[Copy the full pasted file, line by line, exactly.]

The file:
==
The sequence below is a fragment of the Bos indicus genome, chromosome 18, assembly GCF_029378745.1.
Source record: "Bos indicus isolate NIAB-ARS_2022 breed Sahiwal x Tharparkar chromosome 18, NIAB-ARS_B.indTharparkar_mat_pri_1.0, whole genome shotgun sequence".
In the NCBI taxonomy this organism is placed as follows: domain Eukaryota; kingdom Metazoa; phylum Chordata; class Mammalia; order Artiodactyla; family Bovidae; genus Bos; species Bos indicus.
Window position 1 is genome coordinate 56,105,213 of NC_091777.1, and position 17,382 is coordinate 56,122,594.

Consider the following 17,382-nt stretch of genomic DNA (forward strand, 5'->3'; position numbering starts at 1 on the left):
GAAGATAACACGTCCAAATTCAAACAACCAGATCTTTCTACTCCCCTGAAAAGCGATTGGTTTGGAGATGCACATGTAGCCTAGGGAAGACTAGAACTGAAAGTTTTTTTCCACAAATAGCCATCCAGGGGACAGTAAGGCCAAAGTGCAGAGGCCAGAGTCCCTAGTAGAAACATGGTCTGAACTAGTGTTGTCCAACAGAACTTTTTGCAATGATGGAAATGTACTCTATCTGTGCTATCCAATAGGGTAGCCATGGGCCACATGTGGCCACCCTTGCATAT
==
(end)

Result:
The sequence below is a fragment of the Bos indicus genome, chromosome 18, assembly GCF_029378745.1.
Source record: "Bos indicus isolate NIAB-ARS_2022 breed Sahiwal x Tharparkar chromosome 18, NIAB-ARS_B.indTharparkar_mat_pri_1.0, whole genome shotgun sequence".
In the NCBI taxonomy this organism is placed as follows: domain Eukaryota; kingdom Metazoa; phylum Chordata; class Mammalia; order Artiodactyla; family Bovidae; genus Bos; species Bos indicus.
Window position 1 is genome coordinate 56,105,213 of NC_091777.1, and position 17,382 is coordinate 56,122,594.

Consider the following 17,382-nt stretch of genomic DNA (forward strand, 5'->3'; position numbering starts at 1 on the left):
GAAGATAACACGTCCAAATTCAAACAACCAGATCTTTCTACTCCCCTGAAAAGCGATTGGTTTGGAGATGCACATGTAGCCTAGGGAAGACTAGAACTGAAAGTTTTTTTCCACAAATAGCCATCCAGGGGACAGTAAGGCCAAAGTGCAGAGGCCAGAGTCCCTAGTAGAAACATGGTCTGAACTAGTGTTGTCCAACAGAACTTTTTGCAATGATGGAAATGTACTCTATCTGTGCTATCCAATAGGGTAGCCATGGGCCACATGTGGCCACCCTTGCATAT